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IEA Coal Report Highlights

COAL

IEA July 2022 coal report highlights: Worldwide coal consumption in 2021 rebounded by 5.8% to 7 947 million tonnes (Mt), according to IEA data.

  • Global coal consumption in 2021 rose above 2019 levels, taking it very close to its all-time high.
  • Coal use for power generation increased by 7% compared with the year before, reaching 5 350 Mt.
  • Coal demand in China, the world’s largest consumer by far, increased by 4.6%, or 185 Mt, in 2021, reaching an all-time high of 4 230 Mt.
  • India consumed 1 053 Mt of coal in 2021, a new all-time high and the largest amount consumed in a single year by any country other than China.
  • Other significant increases in coal consumption were recorded in the United States (+15%) and the European Union (+14%), driven mainly by gas-to-coal switching in power generation as gas prices rose in the second half.
  • In the first half of 2022, global coal consumption was little changed (the IEA estimate a decrease of less than 0.5%) compared with the first half of 2021.
  • A switch from gas to coal since the invasion of Ukraine has been balanced out by slower economic growth.
  • For 2022 as a whole, the IEA expect global coal demand to increase by 0.7% from 2021 to about 8 billion tonnes.
  • Global coal consumption is currently forecast to be little changed in 2023 compared with 2022.
  • China’s coal consumption is expected to increase by 1%, or 43 Mt, in 2023.
  • In the IEA’s forecast, Indian coal demand grows by 3% to 1 160 Mt in 2023.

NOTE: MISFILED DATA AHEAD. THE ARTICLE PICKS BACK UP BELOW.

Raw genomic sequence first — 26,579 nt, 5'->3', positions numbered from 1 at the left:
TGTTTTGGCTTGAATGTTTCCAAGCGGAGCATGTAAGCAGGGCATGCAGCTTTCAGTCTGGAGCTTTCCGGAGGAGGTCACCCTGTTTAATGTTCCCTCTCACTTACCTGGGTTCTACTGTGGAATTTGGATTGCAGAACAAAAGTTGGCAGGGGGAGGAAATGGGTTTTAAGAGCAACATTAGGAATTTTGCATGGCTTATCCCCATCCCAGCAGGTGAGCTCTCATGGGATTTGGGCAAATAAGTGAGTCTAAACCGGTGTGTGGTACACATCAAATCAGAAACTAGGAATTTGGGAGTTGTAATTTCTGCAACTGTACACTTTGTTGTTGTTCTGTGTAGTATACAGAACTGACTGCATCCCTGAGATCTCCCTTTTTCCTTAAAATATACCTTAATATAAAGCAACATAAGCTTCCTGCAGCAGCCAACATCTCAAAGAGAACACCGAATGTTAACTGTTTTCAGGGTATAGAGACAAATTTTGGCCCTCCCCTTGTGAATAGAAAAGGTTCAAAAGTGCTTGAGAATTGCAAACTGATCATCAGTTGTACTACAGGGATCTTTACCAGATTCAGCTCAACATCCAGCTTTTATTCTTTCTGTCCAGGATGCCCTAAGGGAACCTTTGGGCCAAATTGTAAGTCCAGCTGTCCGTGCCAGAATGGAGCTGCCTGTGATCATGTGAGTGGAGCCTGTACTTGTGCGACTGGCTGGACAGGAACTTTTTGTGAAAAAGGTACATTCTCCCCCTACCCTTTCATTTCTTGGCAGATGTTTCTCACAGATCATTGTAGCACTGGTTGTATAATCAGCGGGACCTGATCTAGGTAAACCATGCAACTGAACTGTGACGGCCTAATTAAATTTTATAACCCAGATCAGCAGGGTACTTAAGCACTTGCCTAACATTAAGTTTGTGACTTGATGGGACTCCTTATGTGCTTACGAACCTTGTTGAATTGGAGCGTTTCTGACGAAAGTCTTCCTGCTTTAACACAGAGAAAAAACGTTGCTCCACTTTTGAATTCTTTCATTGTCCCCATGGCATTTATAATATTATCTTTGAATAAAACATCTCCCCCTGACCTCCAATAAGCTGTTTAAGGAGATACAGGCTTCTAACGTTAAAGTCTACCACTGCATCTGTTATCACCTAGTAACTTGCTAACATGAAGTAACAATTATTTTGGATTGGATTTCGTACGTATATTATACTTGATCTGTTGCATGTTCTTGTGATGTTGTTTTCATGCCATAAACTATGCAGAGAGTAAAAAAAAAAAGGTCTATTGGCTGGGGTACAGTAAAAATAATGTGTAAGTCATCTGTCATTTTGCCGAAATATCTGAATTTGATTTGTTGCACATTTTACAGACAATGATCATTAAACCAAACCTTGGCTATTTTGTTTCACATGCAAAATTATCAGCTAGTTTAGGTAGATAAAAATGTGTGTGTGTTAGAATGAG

• Assuming a higher availability of nuclear power plants in France than in 2022, the IEA forecast a decline of 4% in EU coal demand in 2023.


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IEA July 2022 coal report highlights: Worldwide coal consumption in 2021 rebounded by 5.8% to 7 947 million tonnes (Mt), according to IEA data.

  • Global coal consumption in 2021 rose above 2019 levels, taking it very close to its all-time high.
  • Coal use for power generation increased by 7% compared with the year before, reaching 5 350 Mt.
  • Coal demand in China, the world’s largest consumer by far, increased by 4.6%, or 185 Mt, in 2021, reaching an all-time high of 4 230 Mt.
  • India consumed 1 053 Mt of coal in 2021, a new all-time high and the largest amount consumed in a single year by any country other than China.
  • Other significant increases in coal consumption were recorded in the United States (+15%) and the European Union (+14%), driven mainly by gas-to-coal switching in power generation as gas prices rose in the second half.
  • In the first half of 2022, global coal consumption was little changed (the IEA estimate a decrease of less than 0.5%) compared with the first half of 2021.
  • A switch from gas to coal since the invasion of Ukraine has been balanced out by slower economic growth.
  • For 2022 as a whole, the IEA expect global coal demand to increase by 0.7% from 2021 to about 8 billion tonnes.
  • Global coal consumption is currently forecast to be little changed in 2023 compared with 2022.
  • China’s coal consumption is expected to increase by 1%, or 43 Mt, in 2023.
  • In the IEA’s forecast, Indian coal demand grows by 3% to 1 160 Mt in 2023.
  • Assuming a higher availability of nuclear power plants in France than in 2022, the IEA forecast a decline of 4% in EU coal demand in 2023.